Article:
Strange behaviour after taxon swaps/splits

Prompted by this thread, I just had a look at my maverick IDs, and found some strange situations, which I haven’t touched yet for others to look at.

In one case, there are four IDs on the observation following a taxon split. One is of the now-inactive taxon, and the other three are all denoted as mavericks! How can the 3/4 majority of IDs (and all valid IDs) be maverick?

In a second case, my genus-level ID (Nephila) agreed with subsequent species IDs (Nephila clavipes). Then those species-level IDs were updated with a taxon swap (to Trichonephila clavipes), but my genus ID was not. In this second case, shouldn’t my genus have automatically rolled back to family, rather than being interpreted as conflicting? I have my settings set to automatically update with taxon changes, and while I can see that Nephila was probably split into multiple genera, I would prefer an ID rolled back to the common ancestor than left as the invalid taxon.

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This definitely seems like buggy behavior, so I moved it to the Bug Reports category.

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There are no taxon changes associated with the genus Nephila, so that observation appears to be expected behavior. When the species was transferred to a different genus, the genus taxon should have been split.


Thanks! So the species was transferred to a different genus, but the genus was not split, in that case? That makes sense of that case, at least. Is it worth flagging the genus to be split, as I doubt I’m the only person to have fallen foul of this?

Yep I’d think so

Just a couple of comments:

  • anything marine is a problem for doing splits because atlases can only cover land, there is no way to atlas a marine range

speaking as the one who did the spider change

  • I’m not sure this was a great candidate to handle with a split. This was a change where there were 2 existing genera and the species within them were remixed between those 2
  • because of introductions there is overlap in the geography of the 2 genera even after the changes
  • I’m not sure if it is a matter of semantics, but the curator guide specifies that splits should be used when a species is determined to actually contain multiple species. It actually uses the word species.
  • if the above is not valid, then I guess other than spelling mistakes what basis is there for not requiring every change to be done as a split?
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Sounds like the right thing would be to bump up the genus IDs to the common ancestor, which would require a split.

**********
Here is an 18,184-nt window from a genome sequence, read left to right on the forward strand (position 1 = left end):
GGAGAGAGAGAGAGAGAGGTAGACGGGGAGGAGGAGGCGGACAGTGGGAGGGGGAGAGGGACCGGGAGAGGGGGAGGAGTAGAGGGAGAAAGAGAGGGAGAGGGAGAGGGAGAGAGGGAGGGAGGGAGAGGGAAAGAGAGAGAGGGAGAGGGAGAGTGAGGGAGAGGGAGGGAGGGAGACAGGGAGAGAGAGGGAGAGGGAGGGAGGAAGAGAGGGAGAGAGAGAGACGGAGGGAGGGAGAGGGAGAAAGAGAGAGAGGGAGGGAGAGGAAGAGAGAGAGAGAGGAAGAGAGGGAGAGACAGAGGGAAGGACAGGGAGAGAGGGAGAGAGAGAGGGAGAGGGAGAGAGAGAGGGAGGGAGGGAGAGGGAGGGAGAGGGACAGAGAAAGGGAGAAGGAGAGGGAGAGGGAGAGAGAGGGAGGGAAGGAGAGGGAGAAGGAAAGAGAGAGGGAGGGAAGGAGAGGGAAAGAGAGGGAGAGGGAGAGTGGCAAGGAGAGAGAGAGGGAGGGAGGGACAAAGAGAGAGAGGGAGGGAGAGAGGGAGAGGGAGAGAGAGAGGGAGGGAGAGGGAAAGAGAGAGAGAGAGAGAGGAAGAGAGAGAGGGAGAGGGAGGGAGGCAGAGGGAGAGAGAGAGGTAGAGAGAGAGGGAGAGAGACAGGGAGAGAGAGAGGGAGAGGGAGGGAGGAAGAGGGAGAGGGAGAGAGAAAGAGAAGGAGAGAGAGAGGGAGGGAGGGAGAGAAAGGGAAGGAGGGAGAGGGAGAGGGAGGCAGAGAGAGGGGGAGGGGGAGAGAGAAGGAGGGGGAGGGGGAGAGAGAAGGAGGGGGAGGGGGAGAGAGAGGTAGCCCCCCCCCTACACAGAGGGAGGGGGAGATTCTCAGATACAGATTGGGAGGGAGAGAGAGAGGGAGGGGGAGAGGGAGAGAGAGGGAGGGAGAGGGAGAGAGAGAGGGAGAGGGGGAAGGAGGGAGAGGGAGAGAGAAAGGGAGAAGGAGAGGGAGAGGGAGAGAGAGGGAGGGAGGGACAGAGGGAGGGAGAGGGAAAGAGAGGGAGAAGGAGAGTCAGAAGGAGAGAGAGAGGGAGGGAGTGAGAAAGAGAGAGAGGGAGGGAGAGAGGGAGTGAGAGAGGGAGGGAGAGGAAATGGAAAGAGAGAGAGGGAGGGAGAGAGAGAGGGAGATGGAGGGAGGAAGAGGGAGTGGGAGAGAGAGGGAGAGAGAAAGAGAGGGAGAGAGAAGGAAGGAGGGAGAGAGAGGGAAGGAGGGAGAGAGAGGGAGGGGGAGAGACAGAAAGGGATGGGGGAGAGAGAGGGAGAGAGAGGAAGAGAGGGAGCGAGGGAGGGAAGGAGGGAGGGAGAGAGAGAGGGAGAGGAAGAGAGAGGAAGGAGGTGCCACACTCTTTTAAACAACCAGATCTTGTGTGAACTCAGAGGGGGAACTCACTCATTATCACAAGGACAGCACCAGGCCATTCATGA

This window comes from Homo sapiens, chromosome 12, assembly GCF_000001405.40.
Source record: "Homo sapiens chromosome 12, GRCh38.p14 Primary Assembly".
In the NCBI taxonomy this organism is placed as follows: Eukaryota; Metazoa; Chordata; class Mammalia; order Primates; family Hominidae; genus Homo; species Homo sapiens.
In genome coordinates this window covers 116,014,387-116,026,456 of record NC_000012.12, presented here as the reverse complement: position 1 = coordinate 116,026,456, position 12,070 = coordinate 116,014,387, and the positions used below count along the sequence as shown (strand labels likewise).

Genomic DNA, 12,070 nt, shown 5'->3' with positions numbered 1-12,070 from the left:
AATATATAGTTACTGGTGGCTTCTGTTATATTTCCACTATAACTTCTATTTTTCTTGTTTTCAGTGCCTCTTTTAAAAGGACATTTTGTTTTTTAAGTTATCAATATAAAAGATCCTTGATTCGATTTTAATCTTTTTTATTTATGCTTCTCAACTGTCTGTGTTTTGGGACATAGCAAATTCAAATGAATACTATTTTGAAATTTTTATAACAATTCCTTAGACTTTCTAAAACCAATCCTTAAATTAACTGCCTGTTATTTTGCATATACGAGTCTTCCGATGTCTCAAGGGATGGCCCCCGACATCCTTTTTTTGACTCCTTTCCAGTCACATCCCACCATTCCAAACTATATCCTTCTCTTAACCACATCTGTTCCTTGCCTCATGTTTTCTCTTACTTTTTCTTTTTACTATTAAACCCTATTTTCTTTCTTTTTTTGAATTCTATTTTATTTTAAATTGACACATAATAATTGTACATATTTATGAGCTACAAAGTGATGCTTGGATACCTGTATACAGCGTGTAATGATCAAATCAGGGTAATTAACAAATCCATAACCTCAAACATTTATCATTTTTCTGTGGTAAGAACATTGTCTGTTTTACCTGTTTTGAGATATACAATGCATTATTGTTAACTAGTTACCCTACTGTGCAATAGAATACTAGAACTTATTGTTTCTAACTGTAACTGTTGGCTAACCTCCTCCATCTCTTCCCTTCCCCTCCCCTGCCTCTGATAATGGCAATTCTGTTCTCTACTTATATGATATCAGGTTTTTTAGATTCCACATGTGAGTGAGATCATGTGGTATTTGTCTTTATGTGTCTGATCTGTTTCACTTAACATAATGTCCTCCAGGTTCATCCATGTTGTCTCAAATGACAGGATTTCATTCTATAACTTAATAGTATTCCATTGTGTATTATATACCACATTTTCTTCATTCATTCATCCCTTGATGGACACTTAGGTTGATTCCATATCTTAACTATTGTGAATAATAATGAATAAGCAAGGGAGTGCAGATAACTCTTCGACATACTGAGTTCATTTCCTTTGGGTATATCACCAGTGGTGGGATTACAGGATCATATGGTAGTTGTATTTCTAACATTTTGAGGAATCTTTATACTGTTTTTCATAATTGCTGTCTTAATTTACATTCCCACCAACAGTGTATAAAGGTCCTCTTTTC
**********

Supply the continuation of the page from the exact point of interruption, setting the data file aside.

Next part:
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I understand there is a potential problem with genus level id’s, but I still don’t understand how this would be in line with the curator guide explanation of when a split should be used, which is to turn 1 species into more than 1 species, not to switch one thing into a different one thing.

I’m not seeing anything that says splits must be only for species. Here are a few genus splits by Scott:

and one I did recently because North American Cicadetta genus IDs needed to be bumped back:

Curator Guide:

Splits a single “input” taxon into several “output” taxa, e.g. when a species has been revised and determined to contain several distinct, named species.

For Taxon Splits, there is one input and multiple output taxa, so the input goes in the “Single taxon” box on the left and the outputs go in “Multiple taxa” on the right.

For splits, help people out by explaining how to differentiate between the output taxa so people know how to update their content if it couldn’t be updated automatically.

Taxon Change description of split

Old taxon split into multiple new taxa

The “new”/output taxa would be the new taxonomic concepts of those genus names (in this case, same names, new meanings).

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Basically what this is saying then is every single taxa change that is not a spelling correction needs to be done as a split because of the possibility of genus level ID’s.

And / or that there needs to be some way to find identifications of a specific taxon id but not its children to determine if said ID’s exist.

Is there even a way to do that search? Searching does not work this way, it finds all id’s plus id’s of children. So for example finds all id’s of taxa 6922 (Mallards, Pintails and Allies), and any children of it.

The API takes rank as a parameter for identifications search, but does not. You can use pisum’s tool to see IDs only for 6922:

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